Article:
Project B6: Topological validation of coarse-grained polymer models
Computational studies of polymer-based materials on large length and time scales require mesoscopic models: drastically coarse-grained descriptions where non-bonded potentials between interacting particles are on the order of the thermal energy. Such “soft” models are either used as “stand alone” descriptions or as elements of strategies, where the microscopic description of the material is recovered through sequential backmapping in a hierarchy of mesoscopic models. In the previous funding period, we focused on using single-chain topology ─ polymer knots ─ to validate mesoscopic models and hierarchical backmapping schemes for bulk high-molecular-weight polymer melts.
We made three important findings: A) We demonstrated that polymer knots are, in general, multiscale objects, i.e. they simultaneously depend on microscopic and medium-scale features. As such, they cannot be always accurately described by mesoscopic models. B) Nevertheless, we identified conditions when mesoscopic models can quantitatively reproduce knotting properties of underlying microscopically-resolved melts. This happens when the Kuhn length substantially exceeds characteristic scales of excluded volume interactions. C) We demonstrated that two different state-of-the-art algorithms — configurational assembly and a hierarchical backmapping strategy — used for equilibrating high-molecular-weight bulk polymer melts deliver samples with consistent knotting behaviour.
Building upon these results we will expand our research to polymer films. Combining extensive microscopic and mesoscopic simulations of melts confined by solid or vapour interfaces, we will understand the behaviour of knots in these systems and corroborate theoretical concepts of films. Conformational, topological, and structural properties in our “brute-force” microscopic simulations will be extensively compared with their counterparts in films generated with a novel hierarchical backmapping strategy.
Apart from studying films, we will modify the configuration assembly and backmapping algorithms to prepare bulk melts with different amounts of knotted chains. Analysing these samples will provide insights whether (and if yes how) knots affect material properties.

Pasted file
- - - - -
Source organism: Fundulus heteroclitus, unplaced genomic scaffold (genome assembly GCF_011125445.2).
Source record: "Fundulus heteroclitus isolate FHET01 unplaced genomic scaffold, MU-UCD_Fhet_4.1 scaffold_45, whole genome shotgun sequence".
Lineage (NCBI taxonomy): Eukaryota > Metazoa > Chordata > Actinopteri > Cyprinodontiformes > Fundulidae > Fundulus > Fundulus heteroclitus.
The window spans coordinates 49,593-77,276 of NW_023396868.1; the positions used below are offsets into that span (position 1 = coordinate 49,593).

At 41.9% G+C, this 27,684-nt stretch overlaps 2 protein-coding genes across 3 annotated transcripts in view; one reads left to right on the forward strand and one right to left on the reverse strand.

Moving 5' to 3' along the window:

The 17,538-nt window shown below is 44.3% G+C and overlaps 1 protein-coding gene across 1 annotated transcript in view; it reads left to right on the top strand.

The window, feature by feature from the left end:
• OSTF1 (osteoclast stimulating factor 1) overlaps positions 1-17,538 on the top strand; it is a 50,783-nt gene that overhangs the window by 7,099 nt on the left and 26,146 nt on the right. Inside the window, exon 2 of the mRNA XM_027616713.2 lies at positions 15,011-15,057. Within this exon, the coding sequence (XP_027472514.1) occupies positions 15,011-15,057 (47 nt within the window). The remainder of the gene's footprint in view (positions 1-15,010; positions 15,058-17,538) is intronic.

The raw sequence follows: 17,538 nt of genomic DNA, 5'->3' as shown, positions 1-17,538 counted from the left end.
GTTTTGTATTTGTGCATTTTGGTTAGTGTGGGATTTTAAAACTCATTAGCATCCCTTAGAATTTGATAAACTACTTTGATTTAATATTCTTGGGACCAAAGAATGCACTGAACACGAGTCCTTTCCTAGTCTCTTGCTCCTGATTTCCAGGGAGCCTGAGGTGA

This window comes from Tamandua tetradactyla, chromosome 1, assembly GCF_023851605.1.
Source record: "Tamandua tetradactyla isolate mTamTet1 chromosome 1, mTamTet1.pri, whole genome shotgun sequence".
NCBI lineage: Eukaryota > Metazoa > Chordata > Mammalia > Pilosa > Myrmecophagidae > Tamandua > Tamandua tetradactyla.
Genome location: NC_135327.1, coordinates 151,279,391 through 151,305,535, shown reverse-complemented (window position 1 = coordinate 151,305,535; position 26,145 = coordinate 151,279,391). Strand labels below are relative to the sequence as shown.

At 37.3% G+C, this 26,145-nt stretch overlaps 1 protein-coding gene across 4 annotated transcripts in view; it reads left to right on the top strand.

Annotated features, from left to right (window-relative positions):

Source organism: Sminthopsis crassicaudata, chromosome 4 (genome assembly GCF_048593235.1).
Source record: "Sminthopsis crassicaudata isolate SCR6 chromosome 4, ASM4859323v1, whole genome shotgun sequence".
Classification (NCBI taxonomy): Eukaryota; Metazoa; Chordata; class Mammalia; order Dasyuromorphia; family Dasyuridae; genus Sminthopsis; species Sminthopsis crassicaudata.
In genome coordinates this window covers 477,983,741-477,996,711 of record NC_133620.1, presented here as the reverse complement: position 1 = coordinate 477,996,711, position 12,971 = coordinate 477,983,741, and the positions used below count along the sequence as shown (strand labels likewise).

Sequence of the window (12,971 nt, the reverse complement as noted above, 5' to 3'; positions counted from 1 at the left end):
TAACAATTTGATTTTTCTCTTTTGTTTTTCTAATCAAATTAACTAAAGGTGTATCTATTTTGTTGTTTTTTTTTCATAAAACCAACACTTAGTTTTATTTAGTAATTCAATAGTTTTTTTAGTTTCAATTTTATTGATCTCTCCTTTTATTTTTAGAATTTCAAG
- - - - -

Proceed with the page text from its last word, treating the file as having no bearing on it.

The response of polymer knots to symmetry-breaking phenomena is a largely unexplored theoretical question. In the new funding period, we will use special mesoscopic models with anisotropic potentials to explore the behaviour of knotting properties during two basic symmetry-breaking events: the isotropic-nematic transition in main-chain polymer liquid crystals and emergence of chirality in helical polymers.
Dynamic coarse-graining of polymer systems using mobility functions
Bing Li, Kostas Daoulas, Friederike Schmid
Journal of Physics: Condensed Matter 33 (19), 194004 (2021)
Comparing equilibration schemes of high-molecular-weight polymer melts with topological indicators
Luca Tubiana, Hideki Kobayashi, Raffaello Potestio, Burkhard Duenweg, Kurt Kremer, Peter Virnau, Kostas Daoulas
Journal of Physics: Condensed Matter, (2021)
A minimal Gō-model for rebuilding whole genome structures from haploid single-cell Hi-C data
S. Wettermann, M. Brems, J.T. Siebert, G.T. Vu, T.J. Stevens, P. Virnau
Computational Materials Science 173, 109178 (2020)
Can Soft Models Describe Polymer Knots?
Jianrui Zhang, Hendrik Meyer, Peter Virnau, Kostas Ch. Daoulas
Macromolecules 53 (23), 10475-10486 (2020)
Generic Model for Lamellar Self-Assembly in Conjugated Polymers: Linking Mesoscopic Morphology and Charge Transport in P3HT
Cristina Greco, Anton Melnyk, Kurt Kremer, Denis Andrienko, Kostas Ch. Daoulas
Macromolecules 52 (3), 968-981 (2019)
Mapping onto Ideal Chains Overestimates Self-Entanglements in Polymer Melts
Hendrik Meyer, Eric Horwath, Peter Virnau
ACS Macro Letters 7 (6), 757-761 (2018)